I’m slowly working through “How to Talk So Little Kids Will Listen” by Joanna Faber and Julie King. Much slower than expected actually! But I didn’t want to wait before sharing one of my biggest takeaways from this book so far.
First of all, I bought this book because I found myself saying “hey, listen!” “you are not listening!” “you did not listen to me!” over and over again to my 4 and 6-year-old boys. It was pretty easy after that to determine an area in my parenting that needed some troubleshooting and that was “getting my kids to listen”.
It’s important to have an open mind when reading a book on parenting and expect that you are not going to agree with everything the author suggests. If you take the book for what it’s worth and apply principles or ideas that you think will align with your own parenting values, then it can certainly be helpful. Even in the first few chapters, I have found myself agreeing with some of the suggested methods, and disagreeing with others, but all parts have helped me think a little bit more deeply about how I speak to my kids!
The takeaway is this: If there is a way you can speak and relate to your kids in order to validate their feelings, do it. For example, let’s imagine the kids and I are playing outside. It’s time to go in for dinner so I tell the boys to wrap up their playtime in about 5 minutes. When it’s time to come inside, David gets upset and frustrated that his playtime outside is over and stomps inside with a frown on his face. My gut reaction a few months ago was to say, “David, I gave you a 5-minute warning and now it is time to come inside. Please do not have a bad attitude about it!” but after starting to read this book, I’ve tried to pivot how I speak to him when he’s upset about something like this. Instead, now I try to look at him in the eyes and say, “I know you love playing outside, I love it too. I love playing outside so much more than playing inside actually. Sometimes I think I would like to LIVE outside on a perfect weather day, wouldn’t you? It’s hard to end playtime outside, I understand, but I need you to come inside when I say that it is time, without stomping your feet and being angry please.” My effort here is to validate his feelings and connect with him (“I would feel that way too”) but also still inform him that his actions are not acceptable (“Please do not stomp your feet in anger”).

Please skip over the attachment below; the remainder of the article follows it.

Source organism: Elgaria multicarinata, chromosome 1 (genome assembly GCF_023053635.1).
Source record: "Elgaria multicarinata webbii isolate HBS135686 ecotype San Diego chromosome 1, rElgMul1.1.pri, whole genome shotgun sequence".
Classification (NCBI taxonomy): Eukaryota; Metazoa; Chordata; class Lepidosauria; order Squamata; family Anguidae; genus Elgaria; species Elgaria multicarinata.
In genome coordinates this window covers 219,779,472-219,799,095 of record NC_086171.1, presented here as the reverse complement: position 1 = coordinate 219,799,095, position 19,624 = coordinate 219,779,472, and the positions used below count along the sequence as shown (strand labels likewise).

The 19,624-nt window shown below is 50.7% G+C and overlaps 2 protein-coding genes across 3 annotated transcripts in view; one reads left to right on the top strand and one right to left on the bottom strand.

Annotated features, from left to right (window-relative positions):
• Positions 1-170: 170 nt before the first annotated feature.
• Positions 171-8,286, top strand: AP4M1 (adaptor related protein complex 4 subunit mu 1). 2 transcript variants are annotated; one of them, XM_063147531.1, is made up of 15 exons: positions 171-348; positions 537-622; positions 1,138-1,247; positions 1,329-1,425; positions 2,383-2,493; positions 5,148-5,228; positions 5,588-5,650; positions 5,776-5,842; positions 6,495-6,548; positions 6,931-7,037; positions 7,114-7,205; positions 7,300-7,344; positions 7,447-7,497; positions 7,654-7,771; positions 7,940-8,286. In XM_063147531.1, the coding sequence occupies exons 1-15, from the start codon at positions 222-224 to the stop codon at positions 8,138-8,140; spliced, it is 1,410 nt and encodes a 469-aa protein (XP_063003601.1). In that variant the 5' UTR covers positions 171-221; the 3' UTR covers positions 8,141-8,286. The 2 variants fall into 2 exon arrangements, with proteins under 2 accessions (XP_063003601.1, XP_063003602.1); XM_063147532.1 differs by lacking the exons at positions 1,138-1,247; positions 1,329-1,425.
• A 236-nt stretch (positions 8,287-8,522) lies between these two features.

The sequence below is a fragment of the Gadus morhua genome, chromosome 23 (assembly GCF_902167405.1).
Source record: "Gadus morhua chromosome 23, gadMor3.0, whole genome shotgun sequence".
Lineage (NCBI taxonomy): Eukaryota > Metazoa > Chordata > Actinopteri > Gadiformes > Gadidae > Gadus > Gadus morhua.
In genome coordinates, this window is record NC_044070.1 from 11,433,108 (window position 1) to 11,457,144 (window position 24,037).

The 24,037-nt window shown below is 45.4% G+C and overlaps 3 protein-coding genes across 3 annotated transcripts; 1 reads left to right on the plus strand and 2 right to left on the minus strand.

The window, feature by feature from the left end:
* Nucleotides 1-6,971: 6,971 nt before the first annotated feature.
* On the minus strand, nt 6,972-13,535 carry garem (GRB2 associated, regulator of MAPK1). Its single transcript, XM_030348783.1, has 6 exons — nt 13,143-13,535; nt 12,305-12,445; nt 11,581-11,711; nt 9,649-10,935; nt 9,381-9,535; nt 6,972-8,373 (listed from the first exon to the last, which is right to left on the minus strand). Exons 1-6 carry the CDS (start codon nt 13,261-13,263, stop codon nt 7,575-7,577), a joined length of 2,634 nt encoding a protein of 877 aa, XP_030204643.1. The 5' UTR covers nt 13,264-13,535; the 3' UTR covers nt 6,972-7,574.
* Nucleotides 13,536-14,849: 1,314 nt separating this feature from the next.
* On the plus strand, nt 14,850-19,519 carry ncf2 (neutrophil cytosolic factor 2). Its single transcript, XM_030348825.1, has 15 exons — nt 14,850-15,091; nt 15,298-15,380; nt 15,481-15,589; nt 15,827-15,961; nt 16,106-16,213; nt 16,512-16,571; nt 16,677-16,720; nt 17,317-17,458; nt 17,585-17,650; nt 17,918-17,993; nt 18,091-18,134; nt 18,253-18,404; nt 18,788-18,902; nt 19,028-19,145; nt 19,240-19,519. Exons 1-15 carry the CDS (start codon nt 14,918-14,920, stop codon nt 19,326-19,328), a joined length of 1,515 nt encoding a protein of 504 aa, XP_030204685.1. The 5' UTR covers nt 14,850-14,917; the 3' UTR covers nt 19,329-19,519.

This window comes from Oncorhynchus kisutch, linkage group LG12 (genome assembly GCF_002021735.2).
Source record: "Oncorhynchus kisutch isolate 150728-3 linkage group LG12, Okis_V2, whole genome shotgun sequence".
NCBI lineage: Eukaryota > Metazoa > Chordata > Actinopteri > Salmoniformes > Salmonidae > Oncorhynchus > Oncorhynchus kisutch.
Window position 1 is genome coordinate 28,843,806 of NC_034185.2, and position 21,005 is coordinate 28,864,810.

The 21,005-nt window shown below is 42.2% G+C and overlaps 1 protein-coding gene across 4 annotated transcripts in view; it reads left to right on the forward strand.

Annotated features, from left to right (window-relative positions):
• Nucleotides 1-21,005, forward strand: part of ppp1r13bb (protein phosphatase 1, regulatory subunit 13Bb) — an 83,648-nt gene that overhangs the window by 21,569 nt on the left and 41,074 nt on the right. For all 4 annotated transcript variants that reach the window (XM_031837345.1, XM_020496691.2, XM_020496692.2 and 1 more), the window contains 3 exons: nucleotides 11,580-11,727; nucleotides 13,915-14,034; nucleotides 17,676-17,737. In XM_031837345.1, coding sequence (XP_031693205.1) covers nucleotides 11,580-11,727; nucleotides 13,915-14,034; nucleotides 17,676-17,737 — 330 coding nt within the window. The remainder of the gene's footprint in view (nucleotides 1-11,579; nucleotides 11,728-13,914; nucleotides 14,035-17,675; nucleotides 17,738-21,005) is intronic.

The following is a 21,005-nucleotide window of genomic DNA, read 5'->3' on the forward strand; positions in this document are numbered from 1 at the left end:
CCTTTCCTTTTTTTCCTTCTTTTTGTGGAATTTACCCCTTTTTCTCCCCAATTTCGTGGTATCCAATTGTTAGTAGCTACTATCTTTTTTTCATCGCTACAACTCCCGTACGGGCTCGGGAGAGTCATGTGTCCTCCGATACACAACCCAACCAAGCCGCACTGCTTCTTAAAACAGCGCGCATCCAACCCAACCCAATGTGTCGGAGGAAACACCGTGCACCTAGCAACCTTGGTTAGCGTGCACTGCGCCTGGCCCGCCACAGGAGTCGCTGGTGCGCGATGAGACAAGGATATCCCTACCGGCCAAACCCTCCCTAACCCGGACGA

The book, quite obviously I’m sure, does a much better job of explaining this method for speaking with your kids. I like using this example because it aligns with my mindset of speaking to your kids respectfully, validating how they feel, but still remaining the authority figure.
I’m certain there will be many more helpful lessons as I continue to read, but as this one takeaway has already made such a difference in how my kids react to me, I wanted to share it with you.